How do people change their technology use in protest? Understanding “protest users”

Hanlin Li, Nicholas Vincent, Janice Tsai, Jofish Kaye, Brent Hecht

Research output: Contribution to journalEditorial

Abstract

Researchers and the media have become increasingly interested in protest users, or people who change (protest use) or stop (protest non-use) their use of a company’s products because of the company’s values and/or actions. Past work has extensively engaged with the phenomenon of technology non-use but has not focused on non-use (nor changed use) in the context of protest. With recent research highlighting the potential for protest users to exert leverage against technology companies, it is important for technology stakeholders to understand the prevalence of protest users, their motivations, and the specific tactics they currently use. In this paper, we report the results of two surveys (n = 463 and n = 398) of representative samples of American web users that examine if, how, and why people have engaged in protest use and protest non-use of the products of five major technology companies. We find that protest use and protest non-use are relatively common, with 30% of respondents in 2019 reporting they were protesting at least one major tech company. Furthermore, we identify that protest users’ most common motivations were (1) concerns about business models that profit from user data and (2) privacy; and the most common tactics were (1) stopping use and (2) leveraging ad blockers. We also identify common challenges and roadblocks faced by active and potential protest users, which include (1) losing social connections and (2) the lack of alternative products. Our results highlight the growing importance of protest users in the technology ecosystem and the need for further social computing research into this phenomenon. We also provide concrete design implications for existing and future technologies to support or account for protest use and protest non-use.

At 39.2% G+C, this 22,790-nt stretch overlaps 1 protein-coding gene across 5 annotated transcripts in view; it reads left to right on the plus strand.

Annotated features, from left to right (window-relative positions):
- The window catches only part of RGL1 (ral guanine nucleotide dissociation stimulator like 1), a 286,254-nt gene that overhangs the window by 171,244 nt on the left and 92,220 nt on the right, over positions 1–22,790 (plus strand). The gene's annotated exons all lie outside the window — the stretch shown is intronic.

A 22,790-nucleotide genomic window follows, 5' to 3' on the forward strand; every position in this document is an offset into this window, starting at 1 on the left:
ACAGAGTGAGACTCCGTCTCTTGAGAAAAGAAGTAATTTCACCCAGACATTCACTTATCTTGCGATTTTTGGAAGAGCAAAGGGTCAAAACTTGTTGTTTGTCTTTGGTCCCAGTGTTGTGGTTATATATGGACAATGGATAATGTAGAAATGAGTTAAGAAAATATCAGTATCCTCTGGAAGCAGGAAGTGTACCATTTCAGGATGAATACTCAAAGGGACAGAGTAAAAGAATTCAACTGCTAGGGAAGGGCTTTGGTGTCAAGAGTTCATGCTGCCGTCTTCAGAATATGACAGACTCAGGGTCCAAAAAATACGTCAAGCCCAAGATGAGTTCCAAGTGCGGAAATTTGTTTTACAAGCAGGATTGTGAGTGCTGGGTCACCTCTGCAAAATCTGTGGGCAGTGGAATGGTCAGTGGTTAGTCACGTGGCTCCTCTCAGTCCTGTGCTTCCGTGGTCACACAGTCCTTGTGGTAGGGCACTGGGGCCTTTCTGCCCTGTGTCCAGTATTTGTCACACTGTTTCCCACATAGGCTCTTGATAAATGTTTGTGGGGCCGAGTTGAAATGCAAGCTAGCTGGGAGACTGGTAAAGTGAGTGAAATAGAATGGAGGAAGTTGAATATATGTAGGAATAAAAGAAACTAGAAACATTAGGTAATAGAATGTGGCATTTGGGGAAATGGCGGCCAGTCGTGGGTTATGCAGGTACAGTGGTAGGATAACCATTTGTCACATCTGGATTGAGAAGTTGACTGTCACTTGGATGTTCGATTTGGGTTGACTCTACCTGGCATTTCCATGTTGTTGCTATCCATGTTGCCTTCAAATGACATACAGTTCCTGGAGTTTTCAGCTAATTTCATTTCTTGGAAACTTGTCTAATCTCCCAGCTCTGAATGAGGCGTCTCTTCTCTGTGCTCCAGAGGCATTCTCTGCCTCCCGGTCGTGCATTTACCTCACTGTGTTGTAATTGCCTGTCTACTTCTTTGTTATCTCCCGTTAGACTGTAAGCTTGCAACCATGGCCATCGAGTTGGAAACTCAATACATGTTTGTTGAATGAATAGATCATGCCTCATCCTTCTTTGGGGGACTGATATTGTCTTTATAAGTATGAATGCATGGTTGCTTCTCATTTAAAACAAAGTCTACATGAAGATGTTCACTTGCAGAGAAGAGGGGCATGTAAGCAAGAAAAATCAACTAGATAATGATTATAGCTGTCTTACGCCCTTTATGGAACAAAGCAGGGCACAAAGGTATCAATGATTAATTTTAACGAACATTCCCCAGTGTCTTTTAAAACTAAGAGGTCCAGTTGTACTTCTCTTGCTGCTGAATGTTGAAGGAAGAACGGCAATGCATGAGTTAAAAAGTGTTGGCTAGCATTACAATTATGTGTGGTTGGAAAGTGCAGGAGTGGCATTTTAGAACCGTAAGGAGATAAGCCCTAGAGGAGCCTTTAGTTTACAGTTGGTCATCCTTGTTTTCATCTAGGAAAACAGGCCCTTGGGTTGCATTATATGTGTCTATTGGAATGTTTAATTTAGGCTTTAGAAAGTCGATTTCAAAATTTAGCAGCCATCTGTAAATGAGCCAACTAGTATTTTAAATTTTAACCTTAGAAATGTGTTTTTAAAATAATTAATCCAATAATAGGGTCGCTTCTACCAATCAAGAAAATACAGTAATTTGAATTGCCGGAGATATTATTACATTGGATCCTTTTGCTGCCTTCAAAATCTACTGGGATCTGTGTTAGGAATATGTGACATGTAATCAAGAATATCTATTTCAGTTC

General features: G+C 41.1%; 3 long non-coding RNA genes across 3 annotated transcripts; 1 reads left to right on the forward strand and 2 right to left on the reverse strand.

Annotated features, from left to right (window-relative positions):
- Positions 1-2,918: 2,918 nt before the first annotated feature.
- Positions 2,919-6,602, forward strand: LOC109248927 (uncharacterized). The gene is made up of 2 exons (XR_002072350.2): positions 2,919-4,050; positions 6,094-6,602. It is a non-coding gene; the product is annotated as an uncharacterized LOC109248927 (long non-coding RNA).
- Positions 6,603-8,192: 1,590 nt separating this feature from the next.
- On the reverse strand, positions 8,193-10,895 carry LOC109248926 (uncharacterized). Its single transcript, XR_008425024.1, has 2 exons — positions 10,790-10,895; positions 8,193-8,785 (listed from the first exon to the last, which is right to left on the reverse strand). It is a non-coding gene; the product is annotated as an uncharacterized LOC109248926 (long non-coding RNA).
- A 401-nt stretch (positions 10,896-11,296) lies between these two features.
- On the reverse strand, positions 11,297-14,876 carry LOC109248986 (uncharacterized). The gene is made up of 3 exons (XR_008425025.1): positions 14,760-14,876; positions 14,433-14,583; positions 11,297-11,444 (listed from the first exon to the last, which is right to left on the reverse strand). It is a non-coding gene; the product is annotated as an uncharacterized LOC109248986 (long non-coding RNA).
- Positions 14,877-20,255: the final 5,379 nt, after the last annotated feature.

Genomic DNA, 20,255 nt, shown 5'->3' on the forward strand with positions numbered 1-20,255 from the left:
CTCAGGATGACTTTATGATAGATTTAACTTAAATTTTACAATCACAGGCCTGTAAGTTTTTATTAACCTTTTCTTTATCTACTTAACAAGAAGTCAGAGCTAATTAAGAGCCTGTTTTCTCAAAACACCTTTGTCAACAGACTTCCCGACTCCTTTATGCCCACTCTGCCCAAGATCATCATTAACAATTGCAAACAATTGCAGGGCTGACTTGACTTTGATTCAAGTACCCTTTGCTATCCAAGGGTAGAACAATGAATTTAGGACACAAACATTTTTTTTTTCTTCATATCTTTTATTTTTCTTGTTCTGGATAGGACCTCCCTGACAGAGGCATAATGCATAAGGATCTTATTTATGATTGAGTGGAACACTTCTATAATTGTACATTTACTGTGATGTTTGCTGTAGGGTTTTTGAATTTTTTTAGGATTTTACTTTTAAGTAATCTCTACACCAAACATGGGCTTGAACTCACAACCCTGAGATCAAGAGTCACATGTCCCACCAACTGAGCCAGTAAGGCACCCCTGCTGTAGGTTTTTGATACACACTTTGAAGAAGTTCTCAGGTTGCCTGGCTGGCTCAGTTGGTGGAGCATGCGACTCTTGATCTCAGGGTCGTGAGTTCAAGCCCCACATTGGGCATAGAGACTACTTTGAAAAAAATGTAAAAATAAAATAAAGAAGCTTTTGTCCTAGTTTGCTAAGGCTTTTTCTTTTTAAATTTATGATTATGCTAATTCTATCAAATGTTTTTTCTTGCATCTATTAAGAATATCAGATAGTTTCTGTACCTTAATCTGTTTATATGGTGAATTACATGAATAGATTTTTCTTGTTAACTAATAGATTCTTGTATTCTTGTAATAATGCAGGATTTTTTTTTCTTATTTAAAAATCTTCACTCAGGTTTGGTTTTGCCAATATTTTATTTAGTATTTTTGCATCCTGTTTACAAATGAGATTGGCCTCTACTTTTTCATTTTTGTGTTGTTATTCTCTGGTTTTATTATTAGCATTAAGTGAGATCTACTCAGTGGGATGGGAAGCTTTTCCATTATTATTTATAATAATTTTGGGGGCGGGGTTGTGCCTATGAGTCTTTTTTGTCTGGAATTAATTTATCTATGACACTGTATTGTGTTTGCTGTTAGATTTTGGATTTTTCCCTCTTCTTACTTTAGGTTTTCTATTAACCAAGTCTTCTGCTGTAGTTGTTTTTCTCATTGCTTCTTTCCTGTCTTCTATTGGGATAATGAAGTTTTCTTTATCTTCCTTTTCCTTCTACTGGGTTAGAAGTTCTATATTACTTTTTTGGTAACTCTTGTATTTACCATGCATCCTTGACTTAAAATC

Original languageEnglish (US)
Article number87
JournalProceedings of the ACM on Human-Computer Interaction
Volume3
Issue numberCSCW
DOIs
StatePublished - Nov 2019

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Keywords

  • Online survey
  • Protest users
  • Technology non-use

ASJC Scopus subject areas

  • Social Sciences (miscellaneous)
  • Human-Computer Interaction
  • Computer Networks and Communications

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